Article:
1-Methyl-2,4-bis(3-nitrophenyl)-3-azabicyclo[3.3.1]nonan-9-one (7). Yellow solid, Yield: 72%, by using the general procedure 5.10 mmol of 2-methylcyclohexanone and 10.2 mmol of ammonium acetate, and 10.2 mmol of m-nitrobenzaldehyde were added to the reaction. ESIMS–TOF: m/z for C21H21N3O5 [M + H]+ calcd: 396.1553, found: 396.1558; 1H NMR (500 MHz, CDCl3) δ 8.39 (s, 1H, H11), 8.34 (s, 1H, H17), 8.19 (dd, J = 8.1, 1.9 Hz, 2H, H13), 8.15 (dd, J = 8.1, 1.9 Hz, 2H, H19), 7.94 (d, J = 7.5 Hz, 1H, H15), 7.58–7.63 (m, 2H, H14, H20), 7.87 (d, J = 7.6 Hz, 1H, H21), 4.56 (d, J = 2.3 Hz, 1H, H4), 4.12 (s, 1H, H2), 3.11 (dtt, J = 13.4, 13.2, 6.3 Hz, 1H, H7ax), 2.63 (dd, J = 2.9, 2.3 Hz, 1H, H5), 2.01 ( ddd, J = 13.6, 5.6, 2.3 Hz, 1H, H8ec), 1.84 (ddd, J = 13.8, 6.3, 2.3 Hz, 1H, H6ec), 1.76 ( tt, J = 13.4, 6.3 Hz, H6ax), 1.46–1.45 (m, 2H, H7ec, H8ax), 0.82 (s, 3H, Me); 13C NMR (500 MHz, CDCl3) δ 20.25 (Me), 21.45 (C7), 29.01 (C6), 36.74 (C8), 50.55 (C1), 53.68 (C5), 70.42 (C2), 121.77 (C17), 122.92 (C19), 123.35 (C13), 123.85 (C11), 129.42 (C20), 129.86 (C14), 133.03 (C21), 135.21 (C15), 141.37 (C16) 142.93 (C10), 148.26 (C18), 148.61 (C12), 215.46 (C=O).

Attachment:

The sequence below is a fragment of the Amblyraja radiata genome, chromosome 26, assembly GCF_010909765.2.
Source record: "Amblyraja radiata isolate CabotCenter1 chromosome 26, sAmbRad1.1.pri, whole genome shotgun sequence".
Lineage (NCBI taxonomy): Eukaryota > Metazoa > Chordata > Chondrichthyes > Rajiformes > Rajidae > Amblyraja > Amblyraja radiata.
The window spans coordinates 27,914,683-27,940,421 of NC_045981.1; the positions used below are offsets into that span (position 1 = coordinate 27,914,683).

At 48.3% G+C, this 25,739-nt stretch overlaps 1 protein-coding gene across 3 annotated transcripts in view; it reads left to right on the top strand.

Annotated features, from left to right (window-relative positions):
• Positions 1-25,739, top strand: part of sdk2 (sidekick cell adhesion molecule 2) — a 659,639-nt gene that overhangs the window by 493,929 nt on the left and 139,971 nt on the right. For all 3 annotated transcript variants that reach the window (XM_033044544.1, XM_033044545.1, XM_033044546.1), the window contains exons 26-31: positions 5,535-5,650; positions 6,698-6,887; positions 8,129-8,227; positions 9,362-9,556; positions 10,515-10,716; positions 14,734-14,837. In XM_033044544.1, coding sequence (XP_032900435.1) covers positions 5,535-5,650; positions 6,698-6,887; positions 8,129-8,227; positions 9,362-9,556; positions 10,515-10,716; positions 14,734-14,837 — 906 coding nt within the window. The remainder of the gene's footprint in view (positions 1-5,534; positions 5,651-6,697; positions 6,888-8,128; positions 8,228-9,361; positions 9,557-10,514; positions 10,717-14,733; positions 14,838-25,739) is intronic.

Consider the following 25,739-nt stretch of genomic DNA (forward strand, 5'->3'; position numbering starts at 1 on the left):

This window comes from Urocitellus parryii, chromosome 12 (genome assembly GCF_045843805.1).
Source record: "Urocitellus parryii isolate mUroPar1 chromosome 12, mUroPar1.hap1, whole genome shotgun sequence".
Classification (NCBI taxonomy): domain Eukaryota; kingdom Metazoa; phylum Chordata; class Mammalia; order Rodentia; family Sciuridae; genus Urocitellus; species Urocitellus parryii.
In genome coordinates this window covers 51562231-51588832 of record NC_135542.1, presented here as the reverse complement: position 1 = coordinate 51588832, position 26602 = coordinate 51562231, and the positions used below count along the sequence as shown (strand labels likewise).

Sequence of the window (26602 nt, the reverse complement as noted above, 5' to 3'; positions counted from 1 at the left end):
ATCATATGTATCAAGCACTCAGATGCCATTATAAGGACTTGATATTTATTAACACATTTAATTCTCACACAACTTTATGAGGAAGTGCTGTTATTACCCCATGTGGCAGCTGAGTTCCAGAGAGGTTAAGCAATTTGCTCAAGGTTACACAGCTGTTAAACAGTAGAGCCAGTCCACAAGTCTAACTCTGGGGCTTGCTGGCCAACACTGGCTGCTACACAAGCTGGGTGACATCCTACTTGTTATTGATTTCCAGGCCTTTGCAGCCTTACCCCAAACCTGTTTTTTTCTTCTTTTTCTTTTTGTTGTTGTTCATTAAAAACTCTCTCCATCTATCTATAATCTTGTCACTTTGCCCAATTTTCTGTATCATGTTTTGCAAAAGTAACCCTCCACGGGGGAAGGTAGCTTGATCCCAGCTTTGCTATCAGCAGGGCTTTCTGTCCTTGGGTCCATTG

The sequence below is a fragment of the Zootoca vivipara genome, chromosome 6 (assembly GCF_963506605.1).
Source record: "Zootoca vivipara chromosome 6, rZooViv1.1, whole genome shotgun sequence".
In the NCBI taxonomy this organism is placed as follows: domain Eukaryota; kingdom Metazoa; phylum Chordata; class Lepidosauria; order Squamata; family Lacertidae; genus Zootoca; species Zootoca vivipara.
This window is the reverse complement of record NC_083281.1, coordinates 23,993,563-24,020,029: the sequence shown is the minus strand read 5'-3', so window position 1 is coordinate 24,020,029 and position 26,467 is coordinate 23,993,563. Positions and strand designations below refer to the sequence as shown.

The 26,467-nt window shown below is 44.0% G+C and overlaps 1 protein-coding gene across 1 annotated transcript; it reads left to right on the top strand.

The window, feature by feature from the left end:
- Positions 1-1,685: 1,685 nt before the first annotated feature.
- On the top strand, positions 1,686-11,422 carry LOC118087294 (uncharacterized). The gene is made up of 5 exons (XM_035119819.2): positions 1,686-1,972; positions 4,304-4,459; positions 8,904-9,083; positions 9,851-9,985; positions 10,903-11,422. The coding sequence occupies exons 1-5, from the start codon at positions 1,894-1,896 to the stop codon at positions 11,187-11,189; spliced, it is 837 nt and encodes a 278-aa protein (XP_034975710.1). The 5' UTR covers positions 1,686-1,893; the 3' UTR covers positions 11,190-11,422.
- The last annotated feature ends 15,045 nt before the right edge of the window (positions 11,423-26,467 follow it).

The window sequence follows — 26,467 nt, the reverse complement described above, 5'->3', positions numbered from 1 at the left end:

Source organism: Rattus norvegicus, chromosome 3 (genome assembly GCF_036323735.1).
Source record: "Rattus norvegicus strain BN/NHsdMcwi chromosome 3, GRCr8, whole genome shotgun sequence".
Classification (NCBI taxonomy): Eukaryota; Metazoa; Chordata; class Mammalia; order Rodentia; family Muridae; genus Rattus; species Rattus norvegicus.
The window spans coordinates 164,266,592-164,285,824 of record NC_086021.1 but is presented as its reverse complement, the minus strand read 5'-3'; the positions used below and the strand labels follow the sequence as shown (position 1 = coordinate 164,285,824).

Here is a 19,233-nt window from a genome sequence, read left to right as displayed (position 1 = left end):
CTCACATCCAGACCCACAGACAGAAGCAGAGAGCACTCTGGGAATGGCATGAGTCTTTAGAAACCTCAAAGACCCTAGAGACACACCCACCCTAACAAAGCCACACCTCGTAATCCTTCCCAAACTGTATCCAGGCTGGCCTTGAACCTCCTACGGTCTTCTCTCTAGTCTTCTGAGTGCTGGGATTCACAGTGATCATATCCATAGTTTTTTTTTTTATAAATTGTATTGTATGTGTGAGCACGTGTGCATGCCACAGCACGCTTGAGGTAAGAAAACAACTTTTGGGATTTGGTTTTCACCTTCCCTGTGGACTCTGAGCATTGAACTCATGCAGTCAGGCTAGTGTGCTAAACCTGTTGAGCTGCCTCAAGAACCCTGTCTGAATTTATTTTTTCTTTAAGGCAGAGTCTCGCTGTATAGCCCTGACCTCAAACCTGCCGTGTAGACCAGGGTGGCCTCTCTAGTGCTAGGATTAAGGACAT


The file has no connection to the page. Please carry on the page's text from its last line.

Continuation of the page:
1,5-Dimethyl-2,4-bis(3-nitrophenyl)-3-azabicyclo[3.3.1]nonan-9-one (8). White solid, Yield: 64%, by using the general procedure 5.10 mmol of 2,6-dimethylcyclohexanone and 10.2 mmol of ammonium acetate, and 10.2 mmol of m-nitrobenzaldehyde were added to the reaction. ESIMS-TOF: m/z for C22H23N3O5 [M + H]+ calcd: 410.1710, found: 410.1713; 1H NMR (500 MHz, CDCl3) δ 7.53 (d, J = 7.4 Hz, 4H, H11, H15, H17, H21), 7.36 (t, J = 7.4 Hz, 4H, H12, H14, H18, H20), 7.30 (t, J = 7.4 Hz, 2H, H13, H19), 3.35 (s, 2H, H2, H4), 3.03 ( dtt, J = 13.8, 13.2, 6.8 Hz, 1H, H7ax), 1.61 (dd, J = 13.8, 6.8 Hz, 2H, H6ec, H8ec), 1.11 (H6ax ) 0.81 (H8ax), 0.69 (s 6H, Me); 13C NMR (500 MHz, CDCl3) δ 20.26 (Me), 21.10 (C7), 36.40 (C6, C8), 50.15 (C1, C5), 70.22 (C2-NH, C4-NH), 123.35 (C13, C19), 123.85 (C11, C17), 129.42 (C14, 20), 135.21 (C15, C21), 142.93 (C10, C16), 148.61 (C12, C18), 215.46 (C=O).